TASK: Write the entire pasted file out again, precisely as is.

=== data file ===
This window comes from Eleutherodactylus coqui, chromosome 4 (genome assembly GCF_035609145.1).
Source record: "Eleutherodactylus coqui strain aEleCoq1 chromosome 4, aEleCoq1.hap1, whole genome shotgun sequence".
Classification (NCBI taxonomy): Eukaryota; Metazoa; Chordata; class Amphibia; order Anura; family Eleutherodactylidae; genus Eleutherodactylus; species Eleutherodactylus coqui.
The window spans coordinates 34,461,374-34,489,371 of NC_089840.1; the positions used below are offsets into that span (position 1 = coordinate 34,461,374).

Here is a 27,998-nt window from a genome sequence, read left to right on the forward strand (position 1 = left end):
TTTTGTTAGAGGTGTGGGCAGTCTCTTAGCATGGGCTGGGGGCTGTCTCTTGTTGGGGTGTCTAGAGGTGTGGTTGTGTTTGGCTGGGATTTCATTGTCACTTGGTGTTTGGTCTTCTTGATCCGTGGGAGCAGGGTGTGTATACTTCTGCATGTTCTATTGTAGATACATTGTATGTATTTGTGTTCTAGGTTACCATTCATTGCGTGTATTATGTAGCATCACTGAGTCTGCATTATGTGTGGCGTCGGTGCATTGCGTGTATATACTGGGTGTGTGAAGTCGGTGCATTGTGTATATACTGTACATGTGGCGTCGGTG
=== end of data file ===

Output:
This window comes from Eleutherodactylus coqui, chromosome 4 (genome assembly GCF_035609145.1).
Source record: "Eleutherodactylus coqui strain aEleCoq1 chromosome 4, aEleCoq1.hap1, whole genome shotgun sequence".
Classification (NCBI taxonomy): Eukaryota; Metazoa; Chordata; class Amphibia; order Anura; family Eleutherodactylidae; genus Eleutherodactylus; species Eleutherodactylus coqui.
The window spans coordinates 34,461,374-34,489,371 of NC_089840.1; the positions used below are offsets into that span (position 1 = coordinate 34,461,374).

Here is a 27,998-nt window from a genome sequence, read left to right on the forward strand (position 1 = left end):
TTTTGTTAGAGGTGTGGGCAGTCTCTTAGCATGGGCTGGGGGCTGTCTCTTGTTGGGGTGTCTAGAGGTGTGGTTGTGTTTGGCTGGGATTTCATTGTCACTTGGTGTTTGGTCTTCTTGATCCGTGGGAGCAGGGTGTGTATACTTCTGCATGTTCTATTGTAGATACATTGTATGTATTTGTGTTCTAGGTTACCATTCATTGCGTGTATTATGTAGCATCACTGAGTCTGCATTATGTGTGGCGTCGGTGCATTGCGTGTATATACTGGGTGTGTGAAGTCGGTGCATTGTGTATATACTGTACATGTGGCGTCGGTG